The Road can be lonely, but many of us share that space. If you are one of us, then make sure you obey the Code. Someday, it will bring help to you, too. And as I write this, my AA travel companion on the flight back, an exec who runs a large insurance company, who was trying to figure out what the heck today’s court ruling might do to the 70,000 subsidized policies they sold, noticed I did not have the right connection and dug through his bag and found the right plug for me. It’s a Code thing. I knew him only as Ken, and he knew me as John. We then both hunched over our computers and worked.
Have a great week. And maybe commit a random act of kindness, even if you are not on The Road.
Your smiling as he writes analyst,
John Mauldin, Editor
Outside the Boxsubscribers@mauldineconomics.com
Geopolitics and Markets; Red Flags Raised by the Fed and the BIS on Risk-Taking
Michael Cembalest, J.P. Morgan Asset Management
Eye on the Market, July 21, 2014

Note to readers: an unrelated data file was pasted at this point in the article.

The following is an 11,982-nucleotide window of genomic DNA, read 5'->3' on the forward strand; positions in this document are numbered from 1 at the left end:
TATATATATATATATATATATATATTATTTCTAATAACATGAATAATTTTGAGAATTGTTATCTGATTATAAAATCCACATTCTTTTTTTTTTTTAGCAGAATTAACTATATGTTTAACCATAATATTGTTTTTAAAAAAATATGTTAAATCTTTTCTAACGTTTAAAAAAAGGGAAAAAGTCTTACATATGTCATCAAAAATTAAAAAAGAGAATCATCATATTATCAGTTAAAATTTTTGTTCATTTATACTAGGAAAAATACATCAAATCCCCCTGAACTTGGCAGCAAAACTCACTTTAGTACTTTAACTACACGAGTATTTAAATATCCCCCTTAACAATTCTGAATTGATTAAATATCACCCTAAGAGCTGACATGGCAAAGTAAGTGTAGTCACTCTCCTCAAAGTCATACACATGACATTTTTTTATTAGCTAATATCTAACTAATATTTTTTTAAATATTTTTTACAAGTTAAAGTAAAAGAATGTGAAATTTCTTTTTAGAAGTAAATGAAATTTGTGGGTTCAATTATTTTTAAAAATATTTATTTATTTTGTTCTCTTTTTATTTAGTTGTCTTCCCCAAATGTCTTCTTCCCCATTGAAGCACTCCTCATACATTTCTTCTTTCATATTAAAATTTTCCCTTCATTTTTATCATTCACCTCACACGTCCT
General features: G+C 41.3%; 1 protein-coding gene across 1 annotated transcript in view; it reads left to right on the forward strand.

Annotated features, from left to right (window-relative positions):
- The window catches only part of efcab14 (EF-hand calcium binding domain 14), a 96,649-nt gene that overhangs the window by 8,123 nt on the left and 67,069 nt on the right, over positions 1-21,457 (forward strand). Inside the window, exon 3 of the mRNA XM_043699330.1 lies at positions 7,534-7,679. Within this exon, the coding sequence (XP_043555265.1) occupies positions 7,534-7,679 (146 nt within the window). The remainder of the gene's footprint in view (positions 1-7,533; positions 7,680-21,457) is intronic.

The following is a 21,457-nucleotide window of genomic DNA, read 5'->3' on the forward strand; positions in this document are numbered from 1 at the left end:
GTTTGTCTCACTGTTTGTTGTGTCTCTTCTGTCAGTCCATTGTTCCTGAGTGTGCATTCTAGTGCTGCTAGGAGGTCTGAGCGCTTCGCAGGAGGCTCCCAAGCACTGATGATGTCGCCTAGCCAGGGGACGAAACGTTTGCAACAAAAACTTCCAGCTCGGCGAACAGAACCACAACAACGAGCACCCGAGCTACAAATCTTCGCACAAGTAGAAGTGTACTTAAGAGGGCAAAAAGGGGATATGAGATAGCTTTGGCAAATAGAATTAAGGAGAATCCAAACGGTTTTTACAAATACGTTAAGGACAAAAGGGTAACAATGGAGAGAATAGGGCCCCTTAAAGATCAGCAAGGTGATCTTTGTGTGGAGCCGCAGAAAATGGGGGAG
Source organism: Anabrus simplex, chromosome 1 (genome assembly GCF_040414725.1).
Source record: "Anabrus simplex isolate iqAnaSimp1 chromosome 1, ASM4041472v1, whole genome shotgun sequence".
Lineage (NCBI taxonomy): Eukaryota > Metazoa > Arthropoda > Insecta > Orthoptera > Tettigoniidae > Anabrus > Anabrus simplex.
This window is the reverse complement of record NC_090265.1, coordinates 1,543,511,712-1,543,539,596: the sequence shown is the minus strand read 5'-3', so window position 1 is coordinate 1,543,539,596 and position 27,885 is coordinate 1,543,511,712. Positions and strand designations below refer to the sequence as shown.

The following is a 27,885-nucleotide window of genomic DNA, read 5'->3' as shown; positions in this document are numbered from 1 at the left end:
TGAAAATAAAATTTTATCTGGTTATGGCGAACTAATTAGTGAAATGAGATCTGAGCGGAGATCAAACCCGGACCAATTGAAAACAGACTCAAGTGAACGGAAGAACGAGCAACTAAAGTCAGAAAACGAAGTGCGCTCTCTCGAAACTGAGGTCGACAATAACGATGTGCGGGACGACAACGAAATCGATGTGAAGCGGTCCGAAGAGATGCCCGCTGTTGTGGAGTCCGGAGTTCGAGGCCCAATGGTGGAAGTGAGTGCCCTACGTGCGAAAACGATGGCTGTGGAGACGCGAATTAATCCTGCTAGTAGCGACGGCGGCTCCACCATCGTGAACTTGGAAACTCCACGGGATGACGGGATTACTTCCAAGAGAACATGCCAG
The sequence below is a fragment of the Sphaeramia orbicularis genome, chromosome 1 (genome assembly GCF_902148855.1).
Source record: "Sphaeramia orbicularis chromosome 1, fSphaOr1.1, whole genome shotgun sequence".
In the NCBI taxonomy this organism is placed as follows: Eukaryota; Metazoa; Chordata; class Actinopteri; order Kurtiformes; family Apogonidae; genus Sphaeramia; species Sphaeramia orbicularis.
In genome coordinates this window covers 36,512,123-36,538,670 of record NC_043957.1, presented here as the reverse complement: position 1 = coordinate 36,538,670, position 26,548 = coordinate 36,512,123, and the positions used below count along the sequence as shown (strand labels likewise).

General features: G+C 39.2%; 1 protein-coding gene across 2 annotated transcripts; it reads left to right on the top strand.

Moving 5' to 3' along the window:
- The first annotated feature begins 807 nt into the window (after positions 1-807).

You can be forgiven for thinking that the world is a pretty terrible place right now: the downing of a Malaysian jetliner in eastern Ukraine and escalating sanctions against Russia, the Israeli invasion of Gaza, renewed fighting in Libya, civil wars in Syria, Afghanistan, Iraq and Somalia, Islamist insurgencies in Nigeria and Mali, ongoing post-election chaos in Kenya, violent conflicts in Pakistan, Sudan and Yemen, assorted mayhem in central Africa, and the situation in North Korea, described in a 2014 United Nations Human Rights report as having no parallel in the contemporary world. Only in Colombia does it look like a multi- decade conflict is finally staggering to its end. For investors, strange as it might seem, such conflicts are not affecting the world’s largest equity markets very much. Perhaps this reflects the small footprint of war zone countries within the global capital markets and global economy, other than through oil production.